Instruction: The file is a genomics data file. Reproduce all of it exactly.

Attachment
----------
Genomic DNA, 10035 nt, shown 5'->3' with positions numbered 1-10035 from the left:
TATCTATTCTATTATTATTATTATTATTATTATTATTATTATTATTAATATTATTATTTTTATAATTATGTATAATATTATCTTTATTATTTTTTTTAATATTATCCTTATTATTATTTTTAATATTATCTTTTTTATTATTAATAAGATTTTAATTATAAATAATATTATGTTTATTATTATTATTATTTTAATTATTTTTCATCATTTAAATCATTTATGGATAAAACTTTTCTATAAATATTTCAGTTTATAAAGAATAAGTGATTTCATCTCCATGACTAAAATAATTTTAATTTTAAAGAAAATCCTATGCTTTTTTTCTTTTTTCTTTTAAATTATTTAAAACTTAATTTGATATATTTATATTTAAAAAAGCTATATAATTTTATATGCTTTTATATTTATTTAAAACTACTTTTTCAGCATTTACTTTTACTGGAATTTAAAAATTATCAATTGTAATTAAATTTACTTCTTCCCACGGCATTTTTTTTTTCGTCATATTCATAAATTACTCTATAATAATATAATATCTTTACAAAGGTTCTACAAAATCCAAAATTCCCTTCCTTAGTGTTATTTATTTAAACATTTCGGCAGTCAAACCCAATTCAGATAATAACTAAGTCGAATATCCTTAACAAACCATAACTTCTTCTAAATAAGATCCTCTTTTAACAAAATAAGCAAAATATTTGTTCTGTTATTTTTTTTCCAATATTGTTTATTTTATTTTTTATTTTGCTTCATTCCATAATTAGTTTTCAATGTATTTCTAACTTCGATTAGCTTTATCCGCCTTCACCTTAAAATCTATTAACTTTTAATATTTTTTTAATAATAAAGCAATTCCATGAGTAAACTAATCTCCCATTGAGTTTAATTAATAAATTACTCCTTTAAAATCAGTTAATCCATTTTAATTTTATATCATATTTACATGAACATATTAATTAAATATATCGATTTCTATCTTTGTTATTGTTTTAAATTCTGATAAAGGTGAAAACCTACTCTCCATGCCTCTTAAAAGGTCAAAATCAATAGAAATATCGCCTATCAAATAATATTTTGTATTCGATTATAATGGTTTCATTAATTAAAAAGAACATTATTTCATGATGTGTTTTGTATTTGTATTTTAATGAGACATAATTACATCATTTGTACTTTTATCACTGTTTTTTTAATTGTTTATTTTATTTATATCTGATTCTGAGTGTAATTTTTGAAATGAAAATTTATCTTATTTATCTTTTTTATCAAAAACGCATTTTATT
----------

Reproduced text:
Genomic DNA, 10035 nt, shown 5'->3' with positions numbered 1-10035 from the left:
TATCTATTCTATTATTATTATTATTATTATTATTATTATTATTATTAATATTATTATTTTTATAATTATGTATAATATTATCTTTATTATTTTTTTTAATATTATCCTTATTATTATTTTTAATATTATCTTTTTTATTATTAATAAGATTTTAATTATAAATAATATTATGTTTATTATTATTATTATTTTAATTATTTTTCATCATTTAAATCATTTATGGATAAAACTTTTCTATAAATATTTCAGTTTATAAAGAATAAGTGATTTCATCTCCATGACTAAAATAATTTTAATTTTAAAGAAAATCCTATGCTTTTTTTCTTTTTTCTTTTAAATTATTTAAAACTTAATTTGATATATTTATATTTAAAAAAGCTATATAATTTTATATGCTTTTATATTTATTTAAAACTACTTTTTCAGCATTTACTTTTACTGGAATTTAAAAATTATCAATTGTAATTAAATTTACTTCTTCCCACGGCATTTTTTTTTTCGTCATATTCATAAATTACTCTATAATAATATAATATCTTTACAAAGGTTCTACAAAATCCAAAATTCCCTTCCTTAGTGTTATTTATTTAAACATTTCGGCAGTCAAACCCAATTCAGATAATAACTAAGTCGAATATCCTTAACAAACCATAACTTCTTCTAAATAAGATCCTCTTTTAACAAAATAAGCAAAATATTTGTTCTGTTATTTTTTTTCCAATATTGTTTATTTTATTTTTTATTTTGCTTCATTCCATAATTAGTTTTCAATGTATTTCTAACTTCGATTAGCTTTATCCGCCTTCACCTTAAAATCTATTAACTTTTAATATTTTTTTAATAATAAAGCAATTCCATGAGTAAACTAATCTCCCATTGAGTTTAATTAATAAATTACTCCTTTAAAATCAGTTAATCCATTTTAATTTTATATCATATTTACATGAACATATTAATTAAATATATCGATTTCTATCTTTGTTATTGTTTTAAATTCTGATAAAGGTGAAAACCTACTCTCCATGCCTCTTAAAAGGTCAAAATCAATAGAAATATCGCCTATCAAATAATATTTTGTATTCGATTATAATGGTTTCATTAATTAAAAAGAACATTATTTCATGATGTGTTTTGTATTTGTATTTTAATGAGACATAATTACATCATTTGTACTTTTATCACTGTTTTTTTAATTGTTTATTTTATTTATATCTGATTCTGAGTGTAATTTTTGAAATGAAAATTTATCTTATTTATCTTTTTTATCAAAAACGCATTTTATT